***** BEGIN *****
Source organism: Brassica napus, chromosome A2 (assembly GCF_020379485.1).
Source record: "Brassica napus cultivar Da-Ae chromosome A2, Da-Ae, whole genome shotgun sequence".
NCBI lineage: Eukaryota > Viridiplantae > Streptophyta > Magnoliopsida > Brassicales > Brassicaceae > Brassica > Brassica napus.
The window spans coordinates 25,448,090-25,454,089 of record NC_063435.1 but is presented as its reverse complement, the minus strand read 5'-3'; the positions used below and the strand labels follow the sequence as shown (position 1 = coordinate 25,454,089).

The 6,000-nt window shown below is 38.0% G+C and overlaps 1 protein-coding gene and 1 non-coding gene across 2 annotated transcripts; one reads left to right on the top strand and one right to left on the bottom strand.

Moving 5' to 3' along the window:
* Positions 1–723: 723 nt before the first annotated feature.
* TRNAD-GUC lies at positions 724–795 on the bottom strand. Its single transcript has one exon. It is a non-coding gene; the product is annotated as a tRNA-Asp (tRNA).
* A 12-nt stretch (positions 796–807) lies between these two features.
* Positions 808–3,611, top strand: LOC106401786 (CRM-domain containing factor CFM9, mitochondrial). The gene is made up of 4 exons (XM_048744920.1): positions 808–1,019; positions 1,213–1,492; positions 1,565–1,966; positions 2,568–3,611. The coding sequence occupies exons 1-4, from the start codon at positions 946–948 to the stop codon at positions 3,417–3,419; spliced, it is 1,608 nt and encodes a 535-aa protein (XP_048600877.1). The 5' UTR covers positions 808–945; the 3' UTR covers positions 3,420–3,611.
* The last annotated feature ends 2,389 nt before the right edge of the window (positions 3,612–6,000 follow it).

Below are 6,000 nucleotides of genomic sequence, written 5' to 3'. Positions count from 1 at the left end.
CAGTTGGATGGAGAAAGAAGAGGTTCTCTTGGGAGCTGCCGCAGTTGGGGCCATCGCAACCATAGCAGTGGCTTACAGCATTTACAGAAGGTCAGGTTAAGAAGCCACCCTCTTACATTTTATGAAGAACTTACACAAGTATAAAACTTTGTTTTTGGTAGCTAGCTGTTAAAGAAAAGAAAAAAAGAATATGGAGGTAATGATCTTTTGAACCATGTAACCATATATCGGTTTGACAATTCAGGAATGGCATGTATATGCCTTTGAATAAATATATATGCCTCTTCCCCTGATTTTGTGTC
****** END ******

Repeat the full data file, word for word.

Source organism: Brassica napus, chromosome A2 (assembly GCF_020379485.1).
Source record: "Brassica napus cultivar Da-Ae chromosome A2, Da-Ae, whole genome shotgun sequence".
NCBI lineage: Eukaryota > Viridiplantae > Streptophyta > Magnoliopsida > Brassicales > Brassicaceae > Brassica > Brassica napus.
The window spans coordinates 25,448,090-25,454,089 of record NC_063435.1 but is presented as its reverse complement, the minus strand read 5'-3'; the positions used below and the strand labels follow the sequence as shown (position 1 = coordinate 25,454,089).

The 6,000-nt window shown below is 38.0% G+C and overlaps 1 protein-coding gene and 1 non-coding gene across 2 annotated transcripts; one reads left to right on the top strand and one right to left on the bottom strand.

Moving 5' to 3' along the window:
* Positions 1–723: 723 nt before the first annotated feature.
* TRNAD-GUC lies at positions 724–795 on the bottom strand. Its single transcript has one exon. It is a non-coding gene; the product is annotated as a tRNA-Asp (tRNA).
* A 12-nt stretch (positions 796–807) lies between these two features.
* Positions 808–3,611, top strand: LOC106401786 (CRM-domain containing factor CFM9, mitochondrial). The gene is made up of 4 exons (XM_048744920.1): positions 808–1,019; positions 1,213–1,492; positions 1,565–1,966; positions 2,568–3,611. The coding sequence occupies exons 1-4, from the start codon at positions 946–948 to the stop codon at positions 3,417–3,419; spliced, it is 1,608 nt and encodes a 535-aa protein (XP_048600877.1). The 5' UTR covers positions 808–945; the 3' UTR covers positions 3,420–3,611.
* The last annotated feature ends 2,389 nt before the right edge of the window (positions 3,612–6,000 follow it).

Below are 6,000 nucleotides of genomic sequence, written 5' to 3'. Positions count from 1 at the left end.
CAGTTGGATGGAGAAAGAAGAGGTTCTCTTGGGAGCTGCCGCAGTTGGGGCCATCGCAACCATAGCAGTGGCTTACAGCATTTACAGAAGGTCAGGTTAAGAAGCCACCCTCTTACATTTTATGAAGAACTTACACAAGTATAAAACTTTGTTTTTGGTAGCTAGCTGTTAAAGAAAAGAAAAAAAGAATATGGAGGTAATGATCTTTTGAACCATGTAACCATATATCGGTTTGACAATTCAGGAATGGCATGTATATGCCTTTGAATAAATATATATGCCTCTTCCCCTGATTTTGTGTC